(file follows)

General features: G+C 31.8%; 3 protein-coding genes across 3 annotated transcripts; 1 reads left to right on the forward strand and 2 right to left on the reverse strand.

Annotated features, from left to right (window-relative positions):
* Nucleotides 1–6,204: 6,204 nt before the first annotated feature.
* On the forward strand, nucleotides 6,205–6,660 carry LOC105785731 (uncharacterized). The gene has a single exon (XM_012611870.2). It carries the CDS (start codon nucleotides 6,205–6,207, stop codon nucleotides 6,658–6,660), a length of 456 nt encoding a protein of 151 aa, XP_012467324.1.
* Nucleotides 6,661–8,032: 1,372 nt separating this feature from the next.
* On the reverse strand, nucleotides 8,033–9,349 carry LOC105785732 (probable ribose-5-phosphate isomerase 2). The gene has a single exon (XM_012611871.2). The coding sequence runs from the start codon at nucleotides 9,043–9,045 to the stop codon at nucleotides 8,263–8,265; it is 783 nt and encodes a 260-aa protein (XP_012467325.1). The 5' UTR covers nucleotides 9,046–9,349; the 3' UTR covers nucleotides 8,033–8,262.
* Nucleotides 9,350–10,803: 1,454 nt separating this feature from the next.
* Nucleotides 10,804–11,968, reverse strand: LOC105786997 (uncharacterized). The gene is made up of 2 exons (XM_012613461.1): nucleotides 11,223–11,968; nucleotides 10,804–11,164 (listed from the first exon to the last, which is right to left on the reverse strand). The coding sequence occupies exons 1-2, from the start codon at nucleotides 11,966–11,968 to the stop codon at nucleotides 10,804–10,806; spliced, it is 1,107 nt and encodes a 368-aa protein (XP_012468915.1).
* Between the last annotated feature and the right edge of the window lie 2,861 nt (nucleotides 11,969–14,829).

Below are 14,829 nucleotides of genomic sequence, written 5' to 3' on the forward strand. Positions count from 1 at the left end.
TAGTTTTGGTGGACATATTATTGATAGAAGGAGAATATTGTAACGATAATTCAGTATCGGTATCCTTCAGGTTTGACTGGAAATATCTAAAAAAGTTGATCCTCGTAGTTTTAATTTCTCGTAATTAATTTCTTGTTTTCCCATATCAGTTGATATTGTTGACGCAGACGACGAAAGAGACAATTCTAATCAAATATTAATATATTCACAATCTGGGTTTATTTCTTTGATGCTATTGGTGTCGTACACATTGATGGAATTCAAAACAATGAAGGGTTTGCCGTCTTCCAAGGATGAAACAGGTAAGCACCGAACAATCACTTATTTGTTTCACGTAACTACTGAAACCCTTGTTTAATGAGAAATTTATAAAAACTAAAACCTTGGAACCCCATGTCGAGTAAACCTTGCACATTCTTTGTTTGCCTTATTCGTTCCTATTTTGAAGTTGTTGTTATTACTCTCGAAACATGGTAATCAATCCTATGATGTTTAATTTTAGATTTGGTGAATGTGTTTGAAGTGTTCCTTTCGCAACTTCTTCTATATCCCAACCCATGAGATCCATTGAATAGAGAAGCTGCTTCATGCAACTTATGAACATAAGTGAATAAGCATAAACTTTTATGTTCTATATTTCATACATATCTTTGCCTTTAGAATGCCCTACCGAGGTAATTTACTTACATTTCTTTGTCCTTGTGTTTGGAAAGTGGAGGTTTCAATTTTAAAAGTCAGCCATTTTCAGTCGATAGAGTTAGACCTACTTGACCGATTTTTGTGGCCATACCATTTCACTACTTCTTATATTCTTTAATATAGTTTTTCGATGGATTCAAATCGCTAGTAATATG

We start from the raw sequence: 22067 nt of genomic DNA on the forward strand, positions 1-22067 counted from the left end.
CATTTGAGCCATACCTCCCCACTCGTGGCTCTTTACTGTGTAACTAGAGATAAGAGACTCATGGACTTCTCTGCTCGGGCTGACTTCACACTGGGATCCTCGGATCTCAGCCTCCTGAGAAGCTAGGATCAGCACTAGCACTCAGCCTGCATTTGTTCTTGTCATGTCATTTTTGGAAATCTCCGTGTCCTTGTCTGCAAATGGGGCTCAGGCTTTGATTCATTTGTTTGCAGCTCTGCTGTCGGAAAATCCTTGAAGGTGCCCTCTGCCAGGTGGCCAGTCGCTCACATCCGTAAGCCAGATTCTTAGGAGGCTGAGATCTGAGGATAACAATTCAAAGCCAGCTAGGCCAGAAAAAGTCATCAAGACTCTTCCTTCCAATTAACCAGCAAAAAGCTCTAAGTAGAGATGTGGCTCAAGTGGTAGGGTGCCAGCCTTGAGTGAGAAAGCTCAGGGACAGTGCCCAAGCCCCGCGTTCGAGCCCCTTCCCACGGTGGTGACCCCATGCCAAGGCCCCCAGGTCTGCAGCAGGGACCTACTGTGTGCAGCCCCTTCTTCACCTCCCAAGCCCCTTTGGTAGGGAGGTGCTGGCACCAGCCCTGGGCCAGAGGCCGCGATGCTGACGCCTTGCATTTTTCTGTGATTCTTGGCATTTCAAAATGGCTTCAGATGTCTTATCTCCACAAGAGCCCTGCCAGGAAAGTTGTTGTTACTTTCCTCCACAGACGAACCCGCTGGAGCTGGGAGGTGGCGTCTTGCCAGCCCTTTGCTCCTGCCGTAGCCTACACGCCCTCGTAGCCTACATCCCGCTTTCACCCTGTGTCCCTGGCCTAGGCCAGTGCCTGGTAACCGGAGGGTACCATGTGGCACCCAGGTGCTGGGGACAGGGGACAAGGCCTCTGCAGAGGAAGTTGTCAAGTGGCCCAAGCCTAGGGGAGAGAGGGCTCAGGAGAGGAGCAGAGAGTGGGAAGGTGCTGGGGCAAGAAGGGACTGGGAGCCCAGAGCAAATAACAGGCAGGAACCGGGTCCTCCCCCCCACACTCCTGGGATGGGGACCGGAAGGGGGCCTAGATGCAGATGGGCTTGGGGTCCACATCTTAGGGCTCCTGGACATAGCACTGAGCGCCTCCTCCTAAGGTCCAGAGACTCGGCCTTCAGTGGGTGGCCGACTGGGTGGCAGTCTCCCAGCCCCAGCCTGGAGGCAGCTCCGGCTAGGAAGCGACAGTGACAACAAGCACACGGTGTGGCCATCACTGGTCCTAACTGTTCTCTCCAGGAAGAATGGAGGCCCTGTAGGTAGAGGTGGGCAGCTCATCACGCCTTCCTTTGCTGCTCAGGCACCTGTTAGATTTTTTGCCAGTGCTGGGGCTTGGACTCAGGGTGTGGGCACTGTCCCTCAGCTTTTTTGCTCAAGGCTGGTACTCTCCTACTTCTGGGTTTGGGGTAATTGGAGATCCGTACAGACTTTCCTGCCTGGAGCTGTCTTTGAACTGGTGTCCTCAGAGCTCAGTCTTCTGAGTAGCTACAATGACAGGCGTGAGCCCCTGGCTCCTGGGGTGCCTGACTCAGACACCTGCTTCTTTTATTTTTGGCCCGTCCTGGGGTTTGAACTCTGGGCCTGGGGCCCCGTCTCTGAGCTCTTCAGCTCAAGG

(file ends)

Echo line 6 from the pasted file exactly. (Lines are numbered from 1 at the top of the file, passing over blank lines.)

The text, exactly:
* On the reverse strand, nucleotides 8,033–9,349 carry LOC105785732 (probable ribose-5-phosphate isomerase 2). The gene has a single exon (XM_012611871.2). The coding sequence runs from the start codon at nucleotides 9,043–9,045 to the stop codon at nucleotides 8,263–8,265; it is 783 nt and encodes a 260-aa protein (XP_012467325.1). The 5' UTR covers nucleotides 9,046–9,349; the 3' UTR covers nucleotides 8,033–8,262.